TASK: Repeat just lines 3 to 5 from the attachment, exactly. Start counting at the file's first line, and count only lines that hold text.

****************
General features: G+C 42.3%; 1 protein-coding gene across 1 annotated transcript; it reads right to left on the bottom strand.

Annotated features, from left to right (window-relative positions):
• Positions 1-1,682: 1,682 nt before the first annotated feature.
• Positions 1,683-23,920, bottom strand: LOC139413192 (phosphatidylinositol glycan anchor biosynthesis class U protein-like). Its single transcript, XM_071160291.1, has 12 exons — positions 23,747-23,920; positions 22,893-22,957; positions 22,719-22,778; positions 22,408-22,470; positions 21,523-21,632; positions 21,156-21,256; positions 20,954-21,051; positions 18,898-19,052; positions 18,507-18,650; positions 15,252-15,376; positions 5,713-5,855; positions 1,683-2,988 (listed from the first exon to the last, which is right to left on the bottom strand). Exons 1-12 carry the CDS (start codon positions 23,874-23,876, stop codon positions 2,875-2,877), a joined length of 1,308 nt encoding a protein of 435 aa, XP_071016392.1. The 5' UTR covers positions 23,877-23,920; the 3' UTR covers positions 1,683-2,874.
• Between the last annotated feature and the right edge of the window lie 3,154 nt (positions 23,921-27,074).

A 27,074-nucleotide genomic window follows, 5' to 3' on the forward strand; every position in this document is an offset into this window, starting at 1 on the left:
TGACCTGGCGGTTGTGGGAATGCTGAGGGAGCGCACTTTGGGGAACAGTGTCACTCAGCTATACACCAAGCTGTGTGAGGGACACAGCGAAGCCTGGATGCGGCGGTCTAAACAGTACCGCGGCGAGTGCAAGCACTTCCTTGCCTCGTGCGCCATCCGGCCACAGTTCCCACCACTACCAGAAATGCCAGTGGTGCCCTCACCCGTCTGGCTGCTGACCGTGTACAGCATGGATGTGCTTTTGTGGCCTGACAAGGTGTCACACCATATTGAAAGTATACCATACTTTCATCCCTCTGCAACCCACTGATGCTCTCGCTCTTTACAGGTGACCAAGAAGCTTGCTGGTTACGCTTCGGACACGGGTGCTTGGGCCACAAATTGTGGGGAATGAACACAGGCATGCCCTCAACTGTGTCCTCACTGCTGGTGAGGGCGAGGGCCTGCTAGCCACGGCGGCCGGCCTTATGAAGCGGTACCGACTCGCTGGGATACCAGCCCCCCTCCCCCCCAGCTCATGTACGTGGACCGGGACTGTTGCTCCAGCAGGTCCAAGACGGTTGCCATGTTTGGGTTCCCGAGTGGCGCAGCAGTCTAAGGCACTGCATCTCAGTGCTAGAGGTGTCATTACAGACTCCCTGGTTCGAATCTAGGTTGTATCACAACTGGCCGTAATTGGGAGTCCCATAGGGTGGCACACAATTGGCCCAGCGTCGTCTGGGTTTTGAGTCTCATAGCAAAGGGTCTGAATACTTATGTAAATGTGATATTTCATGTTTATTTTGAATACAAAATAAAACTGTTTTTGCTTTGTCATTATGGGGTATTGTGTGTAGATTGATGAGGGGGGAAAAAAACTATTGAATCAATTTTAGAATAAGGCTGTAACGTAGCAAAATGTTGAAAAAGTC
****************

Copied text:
• Positions 1-1,682: 1,682 nt before the first annotated feature.
• Positions 1,683-23,920, bottom strand: LOC139413192 (phosphatidylinositol glycan anchor biosynthesis class U protein-like). Its single transcript, XM_071160291.1, has 12 exons — positions 23,747-23,920; positions 22,893-22,957; positions 22,719-22,778; positions 22,408-22,470; positions 21,523-21,632; positions 21,156-21,256; positions 20,954-21,051; positions 18,898-19,052; positions 18,507-18,650; positions 15,252-15,376; positions 5,713-5,855; positions 1,683-2,988 (listed from the first exon to the last, which is right to left on the bottom strand). Exons 1-12 carry the CDS (start codon positions 23,874-23,876, stop codon positions 2,875-2,877), a joined length of 1,308 nt encoding a protein of 435 aa, XP_071016392.1. The 5' UTR covers positions 23,877-23,920; the 3' UTR covers positions 1,683-2,874.
• Between the last annotated feature and the right edge of the window lie 3,154 nt (positions 23,921-27,074).